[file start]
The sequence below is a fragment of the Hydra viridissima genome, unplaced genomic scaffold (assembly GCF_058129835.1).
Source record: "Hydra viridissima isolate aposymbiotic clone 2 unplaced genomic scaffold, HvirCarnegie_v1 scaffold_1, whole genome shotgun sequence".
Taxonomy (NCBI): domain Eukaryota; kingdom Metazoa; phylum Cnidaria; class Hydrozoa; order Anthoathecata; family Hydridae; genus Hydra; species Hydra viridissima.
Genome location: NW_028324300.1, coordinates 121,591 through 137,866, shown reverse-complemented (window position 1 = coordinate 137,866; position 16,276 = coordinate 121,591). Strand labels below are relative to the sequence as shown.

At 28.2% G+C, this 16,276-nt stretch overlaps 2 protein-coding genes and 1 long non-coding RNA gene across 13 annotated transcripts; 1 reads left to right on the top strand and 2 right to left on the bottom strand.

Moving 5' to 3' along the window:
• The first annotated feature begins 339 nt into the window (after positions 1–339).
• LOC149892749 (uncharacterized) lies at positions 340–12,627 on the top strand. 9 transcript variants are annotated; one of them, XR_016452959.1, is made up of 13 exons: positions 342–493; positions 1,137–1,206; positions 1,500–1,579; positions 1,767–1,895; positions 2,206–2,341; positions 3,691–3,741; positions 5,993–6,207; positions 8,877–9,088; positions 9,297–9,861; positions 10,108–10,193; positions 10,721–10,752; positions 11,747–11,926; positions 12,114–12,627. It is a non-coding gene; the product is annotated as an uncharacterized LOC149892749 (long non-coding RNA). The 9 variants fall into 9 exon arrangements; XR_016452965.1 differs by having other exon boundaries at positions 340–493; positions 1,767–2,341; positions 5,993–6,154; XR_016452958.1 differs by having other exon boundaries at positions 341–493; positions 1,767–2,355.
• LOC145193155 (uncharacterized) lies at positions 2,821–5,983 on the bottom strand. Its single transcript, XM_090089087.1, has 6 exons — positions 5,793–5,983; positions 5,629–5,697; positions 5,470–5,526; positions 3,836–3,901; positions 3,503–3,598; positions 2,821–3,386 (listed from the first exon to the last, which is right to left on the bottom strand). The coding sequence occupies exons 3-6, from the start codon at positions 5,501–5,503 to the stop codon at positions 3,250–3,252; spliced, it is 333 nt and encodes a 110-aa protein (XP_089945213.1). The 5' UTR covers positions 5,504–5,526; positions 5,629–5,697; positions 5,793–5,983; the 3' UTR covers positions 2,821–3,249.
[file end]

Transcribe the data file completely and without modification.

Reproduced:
The sequence below is a fragment of the Hydra viridissima genome, unplaced genomic scaffold (assembly GCF_058129835.1).
Source record: "Hydra viridissima isolate aposymbiotic clone 2 unplaced genomic scaffold, HvirCarnegie_v1 scaffold_1, whole genome shotgun sequence".
Taxonomy (NCBI): domain Eukaryota; kingdom Metazoa; phylum Cnidaria; class Hydrozoa; order Anthoathecata; family Hydridae; genus Hydra; species Hydra viridissima.
Genome location: NW_028324300.1, coordinates 121,591 through 137,866, shown reverse-complemented (window position 1 = coordinate 137,866; position 16,276 = coordinate 121,591). Strand labels below are relative to the sequence as shown.

At 28.2% G+C, this 16,276-nt stretch overlaps 2 protein-coding genes and 1 long non-coding RNA gene across 13 annotated transcripts; 1 reads left to right on the top strand and 2 right to left on the bottom strand.

Moving 5' to 3' along the window:
• The first annotated feature begins 339 nt into the window (after positions 1–339).
• LOC149892749 (uncharacterized) lies at positions 340–12,627 on the top strand. 9 transcript variants are annotated; one of them, XR_016452959.1, is made up of 13 exons: positions 342–493; positions 1,137–1,206; positions 1,500–1,579; positions 1,767–1,895; positions 2,206–2,341; positions 3,691–3,741; positions 5,993–6,207; positions 8,877–9,088; positions 9,297–9,861; positions 10,108–10,193; positions 10,721–10,752; positions 11,747–11,926; positions 12,114–12,627. It is a non-coding gene; the product is annotated as an uncharacterized LOC149892749 (long non-coding RNA). The 9 variants fall into 9 exon arrangements; XR_016452965.1 differs by having other exon boundaries at positions 340–493; positions 1,767–2,341; positions 5,993–6,154; XR_016452958.1 differs by having other exon boundaries at positions 341–493; positions 1,767–2,355.
• LOC145193155 (uncharacterized) lies at positions 2,821–5,983 on the bottom strand. Its single transcript, XM_090089087.1, has 6 exons — positions 5,793–5,983; positions 5,629–5,697; positions 5,470–5,526; positions 3,836–3,901; positions 3,503–3,598; positions 2,821–3,386 (listed from the first exon to the last, which is right to left on the bottom strand). The coding sequence occupies exons 3-6, from the start codon at positions 5,501–5,503 to the stop codon at positions 3,250–3,252; spliced, it is 333 nt and encodes a 110-aa protein (XP_089945213.1). The 5' UTR covers positions 5,504–5,526; positions 5,629–5,697; positions 5,793–5,983; the 3' UTR covers positions 2,821–3,249.